Clarifications Regarding the Chaldean Patriarchal Seal!

The Chaldean Patriarchal Seal was a brass device commonly used by prelates of the Chaldean Catholic Church to officiate ecclesiastical and diplomatic documents during the Ottoman Empire. The seal depicts an East-Syriac inscription which reads Mḥēlā Shemʿōn, Paṭriarʿka d’Kaldāyē (lit. Humbled Shemʿōn, Patriarch of the Chaldeans). The seal-making device is impressed directly onto either a sealing wax or ink then pressed onto a document thus resulting in a relief reproducing the said inscription.

In recent years, the Patriarchal Seal has been the subject of much controversy with some authors speculating that the device is an evident indication that the name Chaldean held national implications among prelates of both the Church of the East (so-called “Nestorian”) and its Catholic off-shoot— the "Chaldean" Catholic Church.

This notion, as controversial as it may be, is challenged due to conflicting historical narratives.

Nineteenth-Century Account
In the Nestorians and their Rituals (1852), George Percy Badger, an Orientalist who made a career as a delegate to the Christians of the Church of the East points out “It is true indeed, that the present Mār Shemʿōn (Mār Shemʿōn XVII Abraham, Patriarch of the Church of the East) styles himself in his official documents ‘Patriarch of the East,’ and ‘Patriarch of the Chaldeans.’” However [emphasises Badger], the latter title, he or his predecessors assumed “to put themselves on an equality with the Patriarchs of the plains, after they had joined the Church of Rome and taken that appellation, and as a stratagem to repel the name of ‘Nestorians,' which then more especially began to be regarded as a reproachful epithet through the aspersions cast upon it by the Latin missionaries.”

Shemʿōn, "Patriarch of the Chaldeans"
Historically, the venerated name Shemʿōn (lit. Simon), honouring Saint Peter, was assumed by various prelates of the Church of the East throughout its long history as their Patriarchal name. The earliest reference can be traced to the fourth-century CE— Mār Shemʿōn Bar Sabbaʿe, Bishop of Seleucia-Ctesiphon. It wasn't until the schism of 1552 that a Catholic prelate, Mār Yōḥannān Sulaqa (d’Bēth Bello), and his successors would too assume the venerated name Shemʿōn in an effort to assert their legitimacy. It was in this context that the Mār Sulaqa branch of Catholic patriarchs bore the title Simeonem Chaldaeorum Patriarcham (lit. Shemʿōn, Patriarch of the Chaldeans) in their official documents. This would suggest that the Patriarchal Seal's provenance may in fact be traced to the late Middle Ages and specifically to the schism of 1552. For a detailed research article regarding the origin and usage of the name "Chaldean", please click here.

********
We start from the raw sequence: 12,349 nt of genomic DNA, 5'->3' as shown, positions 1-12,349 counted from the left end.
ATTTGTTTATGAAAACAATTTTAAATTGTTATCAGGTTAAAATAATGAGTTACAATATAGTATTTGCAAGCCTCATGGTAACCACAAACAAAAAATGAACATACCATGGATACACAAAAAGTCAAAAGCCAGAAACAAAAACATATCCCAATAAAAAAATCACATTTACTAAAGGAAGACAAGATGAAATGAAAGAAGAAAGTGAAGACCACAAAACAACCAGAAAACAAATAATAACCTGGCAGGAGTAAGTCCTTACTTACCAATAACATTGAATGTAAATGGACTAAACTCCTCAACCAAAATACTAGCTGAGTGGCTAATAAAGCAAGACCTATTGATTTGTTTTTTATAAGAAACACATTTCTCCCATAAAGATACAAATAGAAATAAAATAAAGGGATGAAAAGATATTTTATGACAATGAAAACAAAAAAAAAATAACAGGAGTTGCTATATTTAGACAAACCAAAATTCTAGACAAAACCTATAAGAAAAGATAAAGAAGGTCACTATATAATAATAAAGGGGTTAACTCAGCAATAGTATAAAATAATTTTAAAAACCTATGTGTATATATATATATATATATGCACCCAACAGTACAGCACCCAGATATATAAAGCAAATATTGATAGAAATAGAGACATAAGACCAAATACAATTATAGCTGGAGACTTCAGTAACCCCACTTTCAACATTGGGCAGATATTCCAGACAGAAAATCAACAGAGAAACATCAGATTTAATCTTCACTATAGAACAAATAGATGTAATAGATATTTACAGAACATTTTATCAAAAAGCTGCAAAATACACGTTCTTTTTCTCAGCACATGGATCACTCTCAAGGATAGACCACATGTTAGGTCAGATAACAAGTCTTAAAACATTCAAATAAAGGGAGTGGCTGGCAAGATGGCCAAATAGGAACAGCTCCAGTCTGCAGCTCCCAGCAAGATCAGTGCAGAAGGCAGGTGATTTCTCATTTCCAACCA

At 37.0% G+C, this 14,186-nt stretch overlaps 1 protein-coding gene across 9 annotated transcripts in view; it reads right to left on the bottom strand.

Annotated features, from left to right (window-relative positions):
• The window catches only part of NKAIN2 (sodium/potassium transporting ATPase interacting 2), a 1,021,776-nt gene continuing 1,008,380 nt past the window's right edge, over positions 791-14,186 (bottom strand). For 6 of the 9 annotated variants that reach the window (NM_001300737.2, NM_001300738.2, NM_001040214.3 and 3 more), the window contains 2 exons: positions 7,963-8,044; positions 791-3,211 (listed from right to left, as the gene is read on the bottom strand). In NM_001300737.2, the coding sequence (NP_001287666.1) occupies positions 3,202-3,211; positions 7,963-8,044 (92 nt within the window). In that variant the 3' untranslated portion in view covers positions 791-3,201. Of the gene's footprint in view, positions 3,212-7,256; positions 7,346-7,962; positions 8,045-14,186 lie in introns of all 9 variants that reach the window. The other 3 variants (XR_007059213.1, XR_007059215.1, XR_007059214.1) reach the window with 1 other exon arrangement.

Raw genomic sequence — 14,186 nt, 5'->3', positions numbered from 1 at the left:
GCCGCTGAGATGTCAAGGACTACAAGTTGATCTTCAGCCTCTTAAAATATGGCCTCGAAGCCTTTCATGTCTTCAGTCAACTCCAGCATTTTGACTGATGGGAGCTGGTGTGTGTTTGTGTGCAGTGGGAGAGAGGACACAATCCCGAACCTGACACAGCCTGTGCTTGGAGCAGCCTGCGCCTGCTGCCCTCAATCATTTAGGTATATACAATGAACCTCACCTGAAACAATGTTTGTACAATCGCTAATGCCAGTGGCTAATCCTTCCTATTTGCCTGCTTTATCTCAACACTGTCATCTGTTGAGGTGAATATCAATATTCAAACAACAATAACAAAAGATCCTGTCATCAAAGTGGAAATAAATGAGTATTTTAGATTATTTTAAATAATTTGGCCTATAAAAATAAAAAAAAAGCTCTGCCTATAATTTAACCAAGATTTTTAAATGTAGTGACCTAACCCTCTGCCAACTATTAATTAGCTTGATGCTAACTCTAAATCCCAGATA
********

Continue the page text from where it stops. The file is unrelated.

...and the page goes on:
Catholic Protectorate in the Ottoman Empire and French Imperial Interests
In an agreement concluded between the kings of France and the Ottoman sultans, the French Government established a 'Catholic Protectorate' during the sixteenth-century which rendered immense services to Catholic communities throughout the Ottoman Empire including to converts from the Church of the East. The Roman Catholic Church was the most authoritative body vying for supremacy in the region. Its presence served two purposes; first, to convert the Nestorians by any means, including bribery and preferential treatment for converts, as seen in the relatively poor treatment of the local Nestorians and Jacobites; and second, the Catholic missionaries endeavoured to further French imperial interests in the region in order to offset growing British authority. In a less-than-cordial reaction of the Patriarch of the Church of the East, Mār Shemʿōn XVII Abraham, to a bribe and promise to make him head of all Christians of the East should be embrace Catholicism "tell your master that I shall never become a Catholic."

Conclusion
With the incontrovertible evidences at hand, we can safely venture to state that politically charged statements suggesting that prelates of the Church of the East employed the Chaldean Patriarchal Seal to assert their Chaldean national identity must be rejected. Furthermore, Badger, having analysed and documented the East-Syriac community of Northern Mesopotamia in great detail explains that the seal was employed as a stratagem to repel the name of ‘Nestorians.

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